Hey Fartheads! Dig this. Every month this year I will randomly choose a Farthead of the Month. I have some truly awesome, dedicated, and awesome readers and I consider you all friends. Anyways, every month I am going to randomly choose a Farthead of the Month and if chosen, you will do a 12 question Q&A that will be featured as a post on the blog! This is your way to get semi-famous or at least give you the ability to brag that you’re on a shitty metal blog!
Making the honor roll this month is Jeff. Jeff is the real fucking deal and he’s a really cool guy. Jeff and I have known each other for a while and he’s been a huge supporter of the blog for years. We don’t always see eye to eye on some of our favorite bands but that’s what makes life great right? Did I also mention that Jeff is a teacher? He’s shaping and molding the young minds and he’s a Brainfart reader? Kinda scary huh? Anyways, take it away Jeff!
What’s your name and what the hell do you do with your life?
Jeff Miles. I teach art and advanced students in elementary school, a part-time photographer shooting mostly bands and wildlife, I rescue turtles, mostly injured wildlife or unwanted pets, I play guitar very poorly, occasionally paint, but not nearly often enough, and I live with two cats and two Rottweilers.
How did you discover the Great Southern Brainfart?
We met at the Masquerade. I think Eddie and Tony from the band Kyng introduced us and we kept talking after they left. It was like an immediate metal bromance, lol!
What’s your favorite thing about the Great Southern Brainfart?
My favorite thing is that you and I have completely different taste in contemporary heavy music so I’m not familiar with most of the bands you review and rave about. You and I had a discussion once about how you prefer metal bands that are the descendents of Iron Maiden, whereas my favorite bands are influenced more by Black Sabbath and Black Flag. Despite the differences, every once in a while, you introduce me to a new band that I really like. Our metal Venn diagrams seem to cross when the female fronted, occult-influenced style you like cross pollinate with the stoner, sludge, and doom that I prefer, and you get bands like Blues Pills, Blood Ceremony, and Windhand. Generally, I do prefer reading music blogs written by people with different tastes. It’s the same reason I like to read Kim Kelly. I’m not into death or black metal at all, but she has her boot on the throat of those scenes so I see what she has to say every once in a while.
How did you first get into heavy metal?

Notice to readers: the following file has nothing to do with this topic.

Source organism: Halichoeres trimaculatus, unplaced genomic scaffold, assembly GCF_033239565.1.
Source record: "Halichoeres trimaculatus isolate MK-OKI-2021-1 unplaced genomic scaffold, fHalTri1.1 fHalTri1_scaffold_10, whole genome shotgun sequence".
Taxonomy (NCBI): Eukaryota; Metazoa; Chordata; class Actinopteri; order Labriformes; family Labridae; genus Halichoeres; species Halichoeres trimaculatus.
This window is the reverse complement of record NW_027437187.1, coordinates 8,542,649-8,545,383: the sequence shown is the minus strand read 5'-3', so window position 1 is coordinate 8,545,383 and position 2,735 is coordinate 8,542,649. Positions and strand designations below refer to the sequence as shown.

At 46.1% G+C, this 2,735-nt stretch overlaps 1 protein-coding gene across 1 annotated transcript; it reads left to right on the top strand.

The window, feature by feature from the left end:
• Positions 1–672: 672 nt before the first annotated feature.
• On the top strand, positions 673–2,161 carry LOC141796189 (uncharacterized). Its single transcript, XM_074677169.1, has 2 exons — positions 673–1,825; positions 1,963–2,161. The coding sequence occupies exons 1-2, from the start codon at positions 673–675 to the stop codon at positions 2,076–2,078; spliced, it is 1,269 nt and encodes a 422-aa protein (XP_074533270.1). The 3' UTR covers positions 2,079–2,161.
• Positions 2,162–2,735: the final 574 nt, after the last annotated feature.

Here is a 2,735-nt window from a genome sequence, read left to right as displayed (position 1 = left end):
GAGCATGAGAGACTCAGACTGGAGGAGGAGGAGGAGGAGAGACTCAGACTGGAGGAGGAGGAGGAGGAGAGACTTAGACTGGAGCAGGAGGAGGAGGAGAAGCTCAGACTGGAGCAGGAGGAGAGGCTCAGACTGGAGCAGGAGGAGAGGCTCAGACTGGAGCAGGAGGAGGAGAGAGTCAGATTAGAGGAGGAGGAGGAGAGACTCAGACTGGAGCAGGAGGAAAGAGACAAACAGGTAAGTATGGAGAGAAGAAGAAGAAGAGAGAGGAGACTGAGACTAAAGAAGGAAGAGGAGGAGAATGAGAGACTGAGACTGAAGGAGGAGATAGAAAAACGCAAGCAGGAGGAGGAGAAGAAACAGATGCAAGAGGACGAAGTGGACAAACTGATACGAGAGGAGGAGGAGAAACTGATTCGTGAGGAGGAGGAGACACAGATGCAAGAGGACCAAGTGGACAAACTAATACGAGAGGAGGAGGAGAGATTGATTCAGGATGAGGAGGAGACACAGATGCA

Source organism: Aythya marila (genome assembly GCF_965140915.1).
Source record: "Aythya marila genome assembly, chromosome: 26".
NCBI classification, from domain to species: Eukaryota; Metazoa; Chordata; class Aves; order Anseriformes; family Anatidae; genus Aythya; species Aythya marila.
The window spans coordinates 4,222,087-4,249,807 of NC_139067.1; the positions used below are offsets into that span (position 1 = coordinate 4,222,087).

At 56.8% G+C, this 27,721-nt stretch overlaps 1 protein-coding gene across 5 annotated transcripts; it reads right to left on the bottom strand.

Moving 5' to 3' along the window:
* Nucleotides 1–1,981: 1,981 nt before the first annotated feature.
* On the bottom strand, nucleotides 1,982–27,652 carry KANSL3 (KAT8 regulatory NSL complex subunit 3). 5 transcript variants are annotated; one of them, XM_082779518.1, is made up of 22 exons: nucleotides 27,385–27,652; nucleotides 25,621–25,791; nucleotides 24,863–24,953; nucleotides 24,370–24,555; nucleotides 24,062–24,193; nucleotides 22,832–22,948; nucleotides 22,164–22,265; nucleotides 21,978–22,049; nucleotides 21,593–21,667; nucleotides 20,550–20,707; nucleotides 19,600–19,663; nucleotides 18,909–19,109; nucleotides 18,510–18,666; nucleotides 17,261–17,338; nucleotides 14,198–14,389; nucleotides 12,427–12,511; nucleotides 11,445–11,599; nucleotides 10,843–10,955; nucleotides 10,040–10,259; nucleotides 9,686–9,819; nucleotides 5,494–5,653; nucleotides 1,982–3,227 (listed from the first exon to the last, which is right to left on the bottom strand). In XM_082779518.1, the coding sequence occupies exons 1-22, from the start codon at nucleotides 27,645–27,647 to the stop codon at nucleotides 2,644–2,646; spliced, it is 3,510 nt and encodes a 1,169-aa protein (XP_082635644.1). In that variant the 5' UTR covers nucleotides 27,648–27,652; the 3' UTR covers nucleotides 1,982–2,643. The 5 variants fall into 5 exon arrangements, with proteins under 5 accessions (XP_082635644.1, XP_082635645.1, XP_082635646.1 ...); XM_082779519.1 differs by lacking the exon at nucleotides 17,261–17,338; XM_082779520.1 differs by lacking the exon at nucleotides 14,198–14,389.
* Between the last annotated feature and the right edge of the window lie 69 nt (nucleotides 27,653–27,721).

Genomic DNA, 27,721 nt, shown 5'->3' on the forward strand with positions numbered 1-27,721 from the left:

There isn’t a definitive moment I can point to, but more of a succession of events. When I was 10 or 11, I started listening to Heart, Queen, Cheap Trick, and Van Halen. My older sister and her then boyfriend listened to those bands so I’m sure I picked up some of that up from them. I still have some of her albums, lol. Shawn was my best friend since kindergarten and his parents were into 60’s and 70’s rock. His dad died when we were 14, but I remember one conversation between just me and his dad when I was about 13. I was into music so he was showing me records that he liked, probably the Beatles, Moody Blues, maybe Neil Young, and after going through a few artists, he said, “Well Hell, Jeff, you seem to really like the heavy stuff,” and he pulled out some Led Zeppelin, Hendrix, and I think Sabbath’s “Paranoid.” That was more to my liking and helped foster my interest in bands from the past. As much as I enjoyed those bands, as a 13 year old, they seemed to be as much in the distant past as dinosaurs and when you’re young you want your own generation of music. In 1984 I was 12. Motley Crue, Ratt, and Bon Jovi were getting big so unfortunately my introduction to metal was the Sunset Strip scene. Some of it was cool, but most of those bands just sang about partying and kind of seemed like dicks. I listened to some of it, but I didn’t really relate. Twisted Sister was the first 80’s metal band that I really embraced. I was always picky about lyrics and Dee Snider wrote about a broader palette of topics. Iron Maiden did, too. That kept my interest, and Dee didn’t seem like such a dick. I was 14 when Snider testified before Congress about the PMRC with John Denver and Frank Zappa and shut down Al Gore and the other Senators for being condescending asses. Although I don’t listen to them often anymore, Twisted Sister will always be special to me for taking a stand. In tenth grade, I met a guy named Greg who was only year older, but was already in a band (coincidentally, his guitar player at the time was Fred McNeal, who Atlanta folks may know from several bands including the Georgia Satellites). Greg turned me on to heavier stuff like Metallica, Megadeth, Anthrax, and Slayer. Real metal! 1988 was the watershed year for me though as I discovered Jane’s Addiction, Living Colour, Faith No More, and Soundgarden. Those bands were heavy, but left of the dial of metal. Metal guys thought they couldn’t play or were too punk. Punk fans saw the long hair and thought it was metal, and alternative at that time meant British guys with weird hair (Smiths, Cure, Depeche Mode). Faith No More and those bands were outcasts among the outcasts. I related to that more. There was little to no fan base for them in rural Georgia in the 80’s, but those bands would form the foundation for what would be “my heavy music.” A few years later California would have underground scenes in Palm Springs and San Francisco with similar aesthetics and attitudes with bands like Kyuss, Sleep, Acid King, and Neurosis that I really like, too.